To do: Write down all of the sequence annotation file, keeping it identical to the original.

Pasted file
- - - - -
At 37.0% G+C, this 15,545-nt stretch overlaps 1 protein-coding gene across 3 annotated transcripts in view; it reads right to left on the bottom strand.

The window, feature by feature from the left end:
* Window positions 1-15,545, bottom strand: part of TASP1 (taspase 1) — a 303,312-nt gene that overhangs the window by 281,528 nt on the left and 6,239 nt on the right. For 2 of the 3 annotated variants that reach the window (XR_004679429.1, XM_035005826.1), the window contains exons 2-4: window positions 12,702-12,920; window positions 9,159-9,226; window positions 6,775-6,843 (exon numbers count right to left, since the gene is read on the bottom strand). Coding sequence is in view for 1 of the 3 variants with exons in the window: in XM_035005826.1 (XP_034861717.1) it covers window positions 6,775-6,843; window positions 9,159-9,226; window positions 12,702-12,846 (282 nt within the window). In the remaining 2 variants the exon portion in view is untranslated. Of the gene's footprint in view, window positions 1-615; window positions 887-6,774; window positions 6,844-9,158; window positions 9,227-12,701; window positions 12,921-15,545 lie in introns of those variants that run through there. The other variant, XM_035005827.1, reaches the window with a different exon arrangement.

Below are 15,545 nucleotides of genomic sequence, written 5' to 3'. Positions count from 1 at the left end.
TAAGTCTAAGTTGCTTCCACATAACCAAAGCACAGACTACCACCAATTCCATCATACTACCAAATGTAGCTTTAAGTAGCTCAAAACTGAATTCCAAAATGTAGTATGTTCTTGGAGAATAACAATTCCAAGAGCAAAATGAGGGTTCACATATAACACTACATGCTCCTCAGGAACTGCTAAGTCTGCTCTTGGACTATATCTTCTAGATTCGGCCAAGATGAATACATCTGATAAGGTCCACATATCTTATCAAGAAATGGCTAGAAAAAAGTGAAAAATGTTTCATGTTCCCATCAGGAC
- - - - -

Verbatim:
At 37.0% G+C, this 15,545-nt stretch overlaps 1 protein-coding gene across 3 annotated transcripts in view; it reads right to left on the bottom strand.

The window, feature by feature from the left end:
* Window positions 1-15,545, bottom strand: part of TASP1 (taspase 1) — a 303,312-nt gene that overhangs the window by 281,528 nt on the left and 6,239 nt on the right. For 2 of the 3 annotated variants that reach the window (XR_004679429.1, XM_035005826.1), the window contains exons 2-4: window positions 12,702-12,920; window positions 9,159-9,226; window positions 6,775-6,843 (exon numbers count right to left, since the gene is read on the bottom strand). Coding sequence is in view for 1 of the 3 variants with exons in the window: in XM_035005826.1 (XP_034861717.1) it covers window positions 6,775-6,843; window positions 9,159-9,226; window positions 12,702-12,846 (282 nt within the window). In the remaining 2 variants the exon portion in view is untranslated. Of the gene's footprint in view, window positions 1-615; window positions 887-6,774; window positions 6,844-9,158; window positions 9,227-12,701; window positions 12,921-15,545 lie in introns of those variants that run through there. The other variant, XM_035005827.1, reaches the window with a different exon arrangement.

Below are 15,545 nucleotides of genomic sequence, written 5' to 3'. Positions count from 1 at the left end.
TAAGTCTAAGTTGCTTCCACATAACCAAAGCACAGACTACCACCAATTCCATCATACTACCAAATGTAGCTTTAAGTAGCTCAAAACTGAATTCCAAAATGTAGTATGTTCTTGGAGAATAACAATTCCAAGAGCAAAATGAGGGTTCACATATAACACTACATGCTCCTCAGGAACTGCTAAGTCTGCTCTTGGACTATATCTTCTAGATTCGGCCAAGATGAATACATCTGATAAGGTCCACATATCTTATCAAGAAATGGCTAGAAAAAAGTGAAAAATGTTTCATGTTCCCATCAGGAC